12/14/09 — Workin' it -- Eureka ... it's a parade

View Archive

Workin' it -- Eureka ... it's a parade

By Laura Collins
Published in News on December 14, 2009 2:08 PM

The Job: Parade coordinator

The Company: Town of Eureka Christmas Parade Committee

The Location: Streets of Eureka

I would like to take a cue from Tiger Woods and issue an apology from me to the Town of Eureka: I'm sorry for my indiscretions.

I'm not exactly sure what my indiscretions were, but someone messed up the timing of the annual Eureka Christmas Parade, and I'm willing to bet that I was somehow involved.

See, the parade in Eureka is a little different than most places.

Anyone who wants to participate in the town's annual march comes out that morning and lines up with everyone else. That's where my job came in. When Jimmy Wise, chairman of the parade committee, told me I'd be lining up the participants and sending them off on the parade route I was skeptical.

"How much do you actually like your Christmas parade?" I asked him.

He insisted that the way they do it is "the easier way," so I said I'd give it a shot.

Chris Sauls and Bruce Newsome, both assistant fire chiefs in Eureka, told me the science behind the parade, which was not quite as easy as Wise had indicated.

"The parade is usually longer than the town. Keep the horses away from everything else because the fire trucks got horns and the kids don't know how to drive around them. And the fire trucks need to be able to get out in case they get a call. Also, everyone wants to go be in the front but the Honor Guard always goes in the front after that you just have to kind of decide who goes next," Sauls said.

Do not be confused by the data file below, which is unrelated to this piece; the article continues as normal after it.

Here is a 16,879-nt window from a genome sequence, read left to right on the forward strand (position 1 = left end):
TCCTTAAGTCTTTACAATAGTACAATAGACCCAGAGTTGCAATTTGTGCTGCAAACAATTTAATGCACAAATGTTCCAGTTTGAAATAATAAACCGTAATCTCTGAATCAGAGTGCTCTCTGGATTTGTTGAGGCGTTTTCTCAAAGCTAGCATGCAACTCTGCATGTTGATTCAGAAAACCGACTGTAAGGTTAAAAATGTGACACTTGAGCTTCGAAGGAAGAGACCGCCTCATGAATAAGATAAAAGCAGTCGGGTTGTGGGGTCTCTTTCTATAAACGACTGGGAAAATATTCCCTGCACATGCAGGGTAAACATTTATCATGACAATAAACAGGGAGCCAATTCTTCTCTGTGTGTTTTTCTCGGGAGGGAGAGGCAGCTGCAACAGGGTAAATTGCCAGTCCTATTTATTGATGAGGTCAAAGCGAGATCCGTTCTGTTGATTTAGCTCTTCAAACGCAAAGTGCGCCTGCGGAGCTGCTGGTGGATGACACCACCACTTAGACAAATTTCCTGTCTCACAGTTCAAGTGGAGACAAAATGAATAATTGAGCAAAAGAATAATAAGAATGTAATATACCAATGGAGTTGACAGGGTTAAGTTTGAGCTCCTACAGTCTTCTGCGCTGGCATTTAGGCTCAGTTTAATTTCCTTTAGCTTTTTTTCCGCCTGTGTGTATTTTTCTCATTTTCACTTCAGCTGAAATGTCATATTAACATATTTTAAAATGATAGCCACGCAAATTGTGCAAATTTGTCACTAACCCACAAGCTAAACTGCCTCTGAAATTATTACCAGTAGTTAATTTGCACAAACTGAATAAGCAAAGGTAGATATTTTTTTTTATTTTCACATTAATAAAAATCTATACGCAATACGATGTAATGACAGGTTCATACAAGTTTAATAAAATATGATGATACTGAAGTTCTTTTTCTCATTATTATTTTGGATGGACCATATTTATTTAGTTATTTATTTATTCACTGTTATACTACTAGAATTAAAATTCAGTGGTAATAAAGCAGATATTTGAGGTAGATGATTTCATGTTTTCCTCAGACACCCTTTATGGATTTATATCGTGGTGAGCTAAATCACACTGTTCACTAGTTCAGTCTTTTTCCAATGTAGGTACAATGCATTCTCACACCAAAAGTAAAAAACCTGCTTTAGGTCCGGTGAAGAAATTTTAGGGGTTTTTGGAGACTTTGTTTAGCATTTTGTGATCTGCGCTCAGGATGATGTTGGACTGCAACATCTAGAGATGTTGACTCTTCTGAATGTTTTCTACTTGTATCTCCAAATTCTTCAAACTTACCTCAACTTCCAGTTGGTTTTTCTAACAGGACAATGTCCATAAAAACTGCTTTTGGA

"And the toughest time is the last 10 minutes before the parade starts because everyone gets here and no one knows where to go," Newsome added.

Sunday turned out to be a rainy day, so instead of about 80 units in the parade, there were only about 50, and there weren't horses, so I didn't have to worry about that aspect.

Shortly before the parade started, I was instructed to go around and let people know it was almost time to go. That's when I figured it out. The parade isn't the only thing different in the great state of Eureka. I know that technically it's not a state, but there are things that set Eureka apart. For one, everyone knows and uses one phrase in every situation that can mean virtually anything. I noticed there is also confusion when I don't use this phrase.

"OK, it's almost time for the parade," I said to a guy standing outside of his truck. I got a blank stare in return. Danny Spenser, who was riding in the golf cart with me took over.

"All right, let's tighten up, buddy," he said and there was an instant understanding.

"OK, tighten up," the guy said to the rest of the people planning to ride in his truck bed. From there on out, I used "Tighten up, buddy," to answer almost any question, and it seemed to work.

When the parade started, vehicles were lined up along Church and Darden streets. We took turns letting a few from each side go at a time. After most of the cars were out, I hopped on the golf cart with Sauls to inspect how the parade was running. In Eureka, it's perfectly normal to forgo a vehicle and ride around town in a golf cart.

When we got to one of the intersections of the parade, we noticed that not only was the parade not there, but the officer in charge of blocking the street had also left.

"Where is Santa?" Sauls said into the walkie-talkie. "He needs to tighten up. There's a big gap."

"'Big' ain't the word for it," said the person on the other end.

Apparently there was a large gap in the parade, so people, including the officer I'm assuming, thought it was over and started leaving. Sauls "fixed" this problem by blocking the road with his golf cart. He hopped off to talk to someone, so I was left holding down the golf cart in the middle of the road blocking traffic. I'm not sure how legal it was.

In the end, though, Santa and the others tightened up. Grand Marshals Barney Fife and Ernest T. impersonators kept everyone laughing and the parade came to a successful conclusion.

"I think the parade went great, with what we had to work with," Wise said, speaking either of the weather or me. "We had a lot of people and great participation in the audience and in the parade."

It was impressive to see the number of people who came out for the annual parade. Parents and children clapped and cheered for the people in the parade, seemingly unaware of the cold and rainy weather. Maybe that is yet another testament to the great state of Eureka.

Christmas cheer is clear -- no matter what the weather.